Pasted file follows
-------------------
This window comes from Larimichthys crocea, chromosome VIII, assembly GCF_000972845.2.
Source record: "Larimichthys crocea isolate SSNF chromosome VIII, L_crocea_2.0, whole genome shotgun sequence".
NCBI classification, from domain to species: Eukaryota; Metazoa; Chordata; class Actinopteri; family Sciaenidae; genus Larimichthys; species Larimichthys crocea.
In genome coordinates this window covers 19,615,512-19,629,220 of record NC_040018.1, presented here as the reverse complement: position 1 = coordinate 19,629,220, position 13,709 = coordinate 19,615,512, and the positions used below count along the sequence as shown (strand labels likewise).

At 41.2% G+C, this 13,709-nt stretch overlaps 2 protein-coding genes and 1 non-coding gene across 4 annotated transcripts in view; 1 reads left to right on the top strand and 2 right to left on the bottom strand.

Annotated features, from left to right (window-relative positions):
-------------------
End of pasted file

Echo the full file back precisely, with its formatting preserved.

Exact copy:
This window comes from Larimichthys crocea, chromosome VIII, assembly GCF_000972845.2.
Source record: "Larimichthys crocea isolate SSNF chromosome VIII, L_crocea_2.0, whole genome shotgun sequence".
NCBI classification, from domain to species: Eukaryota; Metazoa; Chordata; class Actinopteri; family Sciaenidae; genus Larimichthys; species Larimichthys crocea.
In genome coordinates this window covers 19,615,512-19,629,220 of record NC_040018.1, presented here as the reverse complement: position 1 = coordinate 19,629,220, position 13,709 = coordinate 19,615,512, and the positions used below count along the sequence as shown (strand labels likewise).

At 41.2% G+C, this 13,709-nt stretch overlaps 2 protein-coding genes and 1 non-coding gene across 4 annotated transcripts in view; 1 reads left to right on the top strand and 2 right to left on the bottom strand.

Annotated features, from left to right (window-relative positions):